It’s Not What You Think, alcohol may not be the most dangerous factor you have to contend with when you’re out on the water.
Studies estimate that as many as 20% of recreational boating fatalities are alcohol-related. But surprisingly enough, alcohol may not be the most dangerous factor you have to contend with when you’re out on the water. Even if you completely swear off alcohol while in a boat, you’re still subject to environmental stressors. And as it turns out, environmental stressors maybe even greater culprits when it comes to boating accidents.
What Are Environmental Stressors?
Boating is surprisingly hard on your body physically. Constant sun exposure is tiring in a number of ways: the heat dehydrates you, the constant glare makes it difficult to focus, and as the day wears on, your body has to expend extra energy to find off the sun’s radiation and protect you from getting burned. All of these factors make you physically tired, and the sun isn’t the only contributing factor. The up-and-down motion of the boat is also physically hard on your body. You may not be aware of it, but keeping your balance on a boat is a constant workout for your body. Over time, that effort wears you out. Finally, the noise of the wind, boat engines, and the shouting you need to do in order to be heard over both is also physically exhausting.
How Dehydration Contributes
When you’re in the sun, your body sweats to stay cool. That means you’re constantly losing fluids every hour you’re in the sun. If you’re not replacing those fluids at the same rate you’re losing them (and most people are not), you’re slowly getting more and more dehydrated as the day wears on. You may be familiar with an end-of-day headache after your boating trips – that’s your body telling you that it’s dehydrated and needs water. Dehydration makes you even more exhausted because your body needs to work harder to perform its essential functions, and it isn’t getting the fuel it needs to do it efficiently.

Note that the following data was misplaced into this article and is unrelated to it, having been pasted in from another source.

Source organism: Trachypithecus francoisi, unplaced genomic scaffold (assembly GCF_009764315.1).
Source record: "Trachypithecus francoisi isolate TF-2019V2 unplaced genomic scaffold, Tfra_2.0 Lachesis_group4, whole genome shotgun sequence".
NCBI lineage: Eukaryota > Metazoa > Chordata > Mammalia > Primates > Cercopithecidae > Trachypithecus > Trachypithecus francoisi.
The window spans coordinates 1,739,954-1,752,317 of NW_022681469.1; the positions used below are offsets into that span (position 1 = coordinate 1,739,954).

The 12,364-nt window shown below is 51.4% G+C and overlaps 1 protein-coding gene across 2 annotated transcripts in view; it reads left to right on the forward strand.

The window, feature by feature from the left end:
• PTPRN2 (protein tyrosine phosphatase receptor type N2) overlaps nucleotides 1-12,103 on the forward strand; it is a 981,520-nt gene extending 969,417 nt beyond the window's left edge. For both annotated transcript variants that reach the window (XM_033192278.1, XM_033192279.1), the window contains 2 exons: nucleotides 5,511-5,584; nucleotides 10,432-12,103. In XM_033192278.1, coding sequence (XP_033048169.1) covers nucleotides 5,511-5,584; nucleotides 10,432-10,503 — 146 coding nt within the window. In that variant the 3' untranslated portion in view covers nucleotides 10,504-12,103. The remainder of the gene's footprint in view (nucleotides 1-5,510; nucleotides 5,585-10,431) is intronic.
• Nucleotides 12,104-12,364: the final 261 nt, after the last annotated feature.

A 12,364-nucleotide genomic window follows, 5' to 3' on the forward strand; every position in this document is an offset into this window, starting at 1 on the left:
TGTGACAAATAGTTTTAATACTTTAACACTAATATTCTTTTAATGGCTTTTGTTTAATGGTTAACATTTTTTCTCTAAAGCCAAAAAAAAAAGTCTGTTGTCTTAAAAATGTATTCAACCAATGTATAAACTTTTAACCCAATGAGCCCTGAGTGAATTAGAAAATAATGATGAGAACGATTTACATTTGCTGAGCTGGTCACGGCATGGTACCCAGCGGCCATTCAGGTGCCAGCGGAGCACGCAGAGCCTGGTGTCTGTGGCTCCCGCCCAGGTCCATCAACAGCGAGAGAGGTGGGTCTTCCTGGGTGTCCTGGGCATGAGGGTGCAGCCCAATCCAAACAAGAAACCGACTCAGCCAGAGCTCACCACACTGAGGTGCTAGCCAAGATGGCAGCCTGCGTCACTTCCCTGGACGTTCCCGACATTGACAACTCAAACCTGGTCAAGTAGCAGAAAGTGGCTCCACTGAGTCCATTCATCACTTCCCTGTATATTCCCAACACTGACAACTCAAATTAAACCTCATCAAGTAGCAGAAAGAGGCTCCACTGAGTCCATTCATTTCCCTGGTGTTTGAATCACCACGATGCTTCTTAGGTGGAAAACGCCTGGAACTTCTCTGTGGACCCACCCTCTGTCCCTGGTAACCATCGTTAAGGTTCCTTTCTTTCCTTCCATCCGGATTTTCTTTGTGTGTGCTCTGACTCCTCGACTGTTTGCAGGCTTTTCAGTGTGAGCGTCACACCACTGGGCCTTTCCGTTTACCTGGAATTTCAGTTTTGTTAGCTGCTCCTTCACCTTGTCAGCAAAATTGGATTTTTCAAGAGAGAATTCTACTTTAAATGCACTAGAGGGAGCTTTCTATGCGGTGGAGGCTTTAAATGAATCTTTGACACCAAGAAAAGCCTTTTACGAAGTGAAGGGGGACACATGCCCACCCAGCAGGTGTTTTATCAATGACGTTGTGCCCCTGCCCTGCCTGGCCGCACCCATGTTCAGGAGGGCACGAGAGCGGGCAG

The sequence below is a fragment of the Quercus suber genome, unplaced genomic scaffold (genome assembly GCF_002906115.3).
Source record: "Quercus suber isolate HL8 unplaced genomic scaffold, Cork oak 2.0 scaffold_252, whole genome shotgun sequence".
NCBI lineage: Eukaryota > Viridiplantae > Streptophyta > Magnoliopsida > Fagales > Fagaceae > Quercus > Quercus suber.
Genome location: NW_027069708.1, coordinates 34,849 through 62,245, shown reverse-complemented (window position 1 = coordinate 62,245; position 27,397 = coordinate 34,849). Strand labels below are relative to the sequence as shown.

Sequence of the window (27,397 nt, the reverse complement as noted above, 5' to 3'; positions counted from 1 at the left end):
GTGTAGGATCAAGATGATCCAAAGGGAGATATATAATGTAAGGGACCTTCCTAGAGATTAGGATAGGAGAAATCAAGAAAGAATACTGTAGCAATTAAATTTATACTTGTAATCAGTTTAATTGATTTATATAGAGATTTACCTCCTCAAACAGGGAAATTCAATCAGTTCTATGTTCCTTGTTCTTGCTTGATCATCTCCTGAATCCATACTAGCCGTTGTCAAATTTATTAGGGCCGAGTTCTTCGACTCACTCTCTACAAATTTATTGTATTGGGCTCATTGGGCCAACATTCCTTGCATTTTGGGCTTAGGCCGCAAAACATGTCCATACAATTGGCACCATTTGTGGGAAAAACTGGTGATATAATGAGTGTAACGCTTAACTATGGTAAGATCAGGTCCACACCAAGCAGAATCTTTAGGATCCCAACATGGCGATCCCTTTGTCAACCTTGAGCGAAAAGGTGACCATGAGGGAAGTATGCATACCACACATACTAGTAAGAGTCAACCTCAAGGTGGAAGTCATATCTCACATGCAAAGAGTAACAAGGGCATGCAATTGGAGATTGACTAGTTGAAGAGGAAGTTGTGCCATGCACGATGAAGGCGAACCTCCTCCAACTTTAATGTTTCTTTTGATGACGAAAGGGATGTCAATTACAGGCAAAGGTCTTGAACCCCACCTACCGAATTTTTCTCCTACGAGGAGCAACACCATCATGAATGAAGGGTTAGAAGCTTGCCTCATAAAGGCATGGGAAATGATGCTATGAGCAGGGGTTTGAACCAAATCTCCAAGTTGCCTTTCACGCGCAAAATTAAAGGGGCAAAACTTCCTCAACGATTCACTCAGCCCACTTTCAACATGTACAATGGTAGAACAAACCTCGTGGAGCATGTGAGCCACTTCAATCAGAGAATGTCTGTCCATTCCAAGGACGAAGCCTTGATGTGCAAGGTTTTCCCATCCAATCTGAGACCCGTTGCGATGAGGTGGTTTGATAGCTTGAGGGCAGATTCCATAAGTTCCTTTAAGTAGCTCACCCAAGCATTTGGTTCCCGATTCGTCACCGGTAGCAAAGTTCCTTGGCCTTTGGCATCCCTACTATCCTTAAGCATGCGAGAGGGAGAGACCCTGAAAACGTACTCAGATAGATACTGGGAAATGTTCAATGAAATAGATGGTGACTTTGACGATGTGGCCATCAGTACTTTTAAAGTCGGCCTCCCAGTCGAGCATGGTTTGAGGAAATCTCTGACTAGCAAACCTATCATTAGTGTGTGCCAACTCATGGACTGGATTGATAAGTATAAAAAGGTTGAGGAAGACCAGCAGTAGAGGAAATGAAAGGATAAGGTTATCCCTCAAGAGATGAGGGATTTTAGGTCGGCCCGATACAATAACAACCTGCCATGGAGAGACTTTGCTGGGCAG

Why Exhaustion Matters
Environmental stressors and dehydration alone do plenty to impair your ability to operate a boat safely. When you’re tired, you make decisions based on how quickly you can return to shore, rather than on safety. You’re likely to skip safety checks and other processes that seem like too much trouble. Your eyes are tired and it’s harder to focus, impairing your vision on the water. Exhaustion actually causes a lot of the same problems that inebriation does: your judgment is impaired, your instinctual responses aren’t as quick, and you’re likely to dismiss safety precautions as unimportant. In short, exhaustion makes it far more likely that you’ll be in an accident.
Just Add Alcohol
So far, we’ve impaired your ability to operate a boat safely without ever cracking a can of beer. What happens when we add alcohol to the above factors? Everything gets a lot worse. Your liver needs energy and water to work efficiently, and because of the environmental stressors and dehydration, it’s short on both. That means it can’t process the alcohol you drink as quickly as it can normally, which means you can get far more impaired than usual on just a single beer. Alcohol is also a diuretic, meaning you will have to urinate more frequently – losing more fluids, causing more dehydration.
The Final Straw
So far, so bad, but alcohol has one more piece of chaos to add to the pile. Your vision is compromised when you’ve been drinking. The sun is bouncing off the water, making it difficult to see even when you’re not inebriated, and your eyes are tired from having to focus in the glare all day. With alcohol, the problem gets worse: you lose peripheral vision, you have trouble focusing on multiple objects and distinguishing low contrast objects, and you have a compromised ability to tell red from green. With your impaired judgment and slow response time, by the time you see another boat in the path of yours, it may be too late to change course. Have a safe boating experience this summer, so stay safe out there – and drink lots of water.
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